4. You don’t think “vertically”

It’s easy to make the misstep of visualizing a dock in a 2-dimensional way – a squarish structure with open lanes and key features (ladders, walkways, posts, etc.) to target and maneuver around. There’s potential to overlook the key third dimension and forget that the goal isn’t just to make a nice cast; it’s to make the right presentation underneath the dock.

“One of the things you have to do is figure out how deep the fish are set up underneath the dock,” Williams says. “Sometimes they’ll be right up under the floats. Sometimes they’ll be suspended halfway down. And sometimes they’ll be on the bottom. Once you find out where they’re at then you can kind of fish all of them the same way. It takes a little bit of trial and error. They can also move up and down as the bait moves throughout the day.”

The best advice from Williams is to experiment with the presentation. Work a bait on bottom, up high and in the middle until you get a lead on where the bass are hanging out. A jig is a perfect tool for that.

“If they’re at the top I’m just going to fish the bait fast and keep it up at the top. I’ll swim it more where I can see it or keep it up right against the floats,” he says. “If they’re suspended I’m going to let it fall, maybe count it down to a particular depth where I can see them on my graph or where I’m getting bit. If they’re on the bottom I’m going to let it go to the bottom until I get slack line and hop it a couple times.”

 

5. You only fish a jig

OK, so a jig is a great dock-fishing bait. Williams throws one about 75 percent of the time. The other 25 percent of the time he keys on windows of opportunity to mix it up.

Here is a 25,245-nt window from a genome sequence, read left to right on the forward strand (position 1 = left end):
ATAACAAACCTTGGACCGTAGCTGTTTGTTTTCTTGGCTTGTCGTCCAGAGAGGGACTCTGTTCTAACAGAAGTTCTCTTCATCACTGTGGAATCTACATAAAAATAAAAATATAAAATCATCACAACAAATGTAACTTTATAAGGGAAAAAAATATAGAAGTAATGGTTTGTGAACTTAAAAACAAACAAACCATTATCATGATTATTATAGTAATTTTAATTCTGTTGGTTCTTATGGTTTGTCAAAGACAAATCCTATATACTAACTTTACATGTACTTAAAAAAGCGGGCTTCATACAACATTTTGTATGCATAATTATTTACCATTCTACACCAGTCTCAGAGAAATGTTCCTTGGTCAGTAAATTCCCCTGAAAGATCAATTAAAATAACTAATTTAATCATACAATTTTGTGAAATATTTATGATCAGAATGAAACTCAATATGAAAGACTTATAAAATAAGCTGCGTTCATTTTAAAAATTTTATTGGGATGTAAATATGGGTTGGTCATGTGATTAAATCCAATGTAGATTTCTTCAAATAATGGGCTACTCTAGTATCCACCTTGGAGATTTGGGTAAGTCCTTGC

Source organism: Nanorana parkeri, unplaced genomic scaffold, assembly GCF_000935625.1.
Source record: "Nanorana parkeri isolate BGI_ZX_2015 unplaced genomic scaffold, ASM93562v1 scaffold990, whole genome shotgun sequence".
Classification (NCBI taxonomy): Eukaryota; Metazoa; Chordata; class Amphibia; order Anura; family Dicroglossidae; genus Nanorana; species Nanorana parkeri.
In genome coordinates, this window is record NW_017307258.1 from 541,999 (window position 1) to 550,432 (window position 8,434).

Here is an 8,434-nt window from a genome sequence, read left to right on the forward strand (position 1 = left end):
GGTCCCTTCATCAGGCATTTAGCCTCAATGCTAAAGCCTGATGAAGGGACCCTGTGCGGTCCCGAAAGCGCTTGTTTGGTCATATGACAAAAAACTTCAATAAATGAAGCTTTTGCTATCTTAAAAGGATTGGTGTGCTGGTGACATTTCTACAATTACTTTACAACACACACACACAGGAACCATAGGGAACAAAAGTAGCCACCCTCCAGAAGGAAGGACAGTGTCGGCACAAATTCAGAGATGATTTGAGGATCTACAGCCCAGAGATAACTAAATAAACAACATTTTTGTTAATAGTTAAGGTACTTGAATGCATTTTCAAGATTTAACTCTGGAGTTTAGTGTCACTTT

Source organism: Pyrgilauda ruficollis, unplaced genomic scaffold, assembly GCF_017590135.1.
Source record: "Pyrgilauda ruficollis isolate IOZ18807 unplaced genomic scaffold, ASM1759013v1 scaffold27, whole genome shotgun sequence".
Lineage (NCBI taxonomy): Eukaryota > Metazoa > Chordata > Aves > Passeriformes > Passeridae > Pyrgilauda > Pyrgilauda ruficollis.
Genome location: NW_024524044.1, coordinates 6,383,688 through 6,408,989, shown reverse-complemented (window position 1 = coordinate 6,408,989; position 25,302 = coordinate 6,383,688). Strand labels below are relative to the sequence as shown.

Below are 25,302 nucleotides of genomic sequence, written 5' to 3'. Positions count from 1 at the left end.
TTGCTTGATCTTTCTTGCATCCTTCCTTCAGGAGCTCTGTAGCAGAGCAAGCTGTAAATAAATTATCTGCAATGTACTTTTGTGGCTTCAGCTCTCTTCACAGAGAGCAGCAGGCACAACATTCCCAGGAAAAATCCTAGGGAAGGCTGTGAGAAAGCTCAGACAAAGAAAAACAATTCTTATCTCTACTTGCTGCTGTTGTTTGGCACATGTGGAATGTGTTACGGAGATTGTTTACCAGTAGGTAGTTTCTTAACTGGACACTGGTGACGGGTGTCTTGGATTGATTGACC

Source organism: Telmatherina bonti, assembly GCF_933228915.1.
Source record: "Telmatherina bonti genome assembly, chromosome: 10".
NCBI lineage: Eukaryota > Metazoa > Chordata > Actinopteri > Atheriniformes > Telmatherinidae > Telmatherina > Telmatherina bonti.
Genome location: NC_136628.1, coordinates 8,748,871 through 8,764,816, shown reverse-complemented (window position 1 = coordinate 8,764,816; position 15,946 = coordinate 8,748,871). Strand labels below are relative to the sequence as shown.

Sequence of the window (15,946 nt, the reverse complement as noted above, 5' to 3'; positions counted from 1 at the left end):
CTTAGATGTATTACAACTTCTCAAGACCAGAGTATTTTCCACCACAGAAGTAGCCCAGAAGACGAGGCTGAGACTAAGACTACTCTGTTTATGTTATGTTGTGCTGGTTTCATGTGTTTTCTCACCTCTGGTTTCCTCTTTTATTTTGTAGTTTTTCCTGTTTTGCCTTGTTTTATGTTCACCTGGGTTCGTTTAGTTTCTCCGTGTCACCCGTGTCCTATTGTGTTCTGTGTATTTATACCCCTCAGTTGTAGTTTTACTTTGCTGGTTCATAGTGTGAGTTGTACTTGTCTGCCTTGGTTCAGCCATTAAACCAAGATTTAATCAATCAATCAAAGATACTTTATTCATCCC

In clear water, Williams likes to throw topwater, including walking baits, buzzbaits and poppers.

“If they’re biting pretty aggressively I’ll throw a buzzbait. The faster I can fish it, the quicker I can cover water. The more water I can cover, the better I can locate fish. I like to fish it tight. I’ll take a topwater and I’ll pitch it just like I will a jig. I can skip a lot of topwaters, though it’s not as easy. Also, if they don’t want a big-profile bait like a jig I’ll go to something smaller like a small topwater. Or something to try to call them up.”

When Williams locates small baitfish, he’ll match the hatch by slinging a spinnerbait with small blades, but he says that pattern requires wind to be effective.

Finally, a finesse worm is his choice when fish are finicky, or as a follow-up when a bass misses the jig.

 

6. You don’t consider all aspects of a pattern

To really dial in a pattern is to look at the big picture – the conditions, the water, the area of the lake. Why were they on one walkway and not another? Why did more bites come in this creek than that one? These are the questions you need to answer.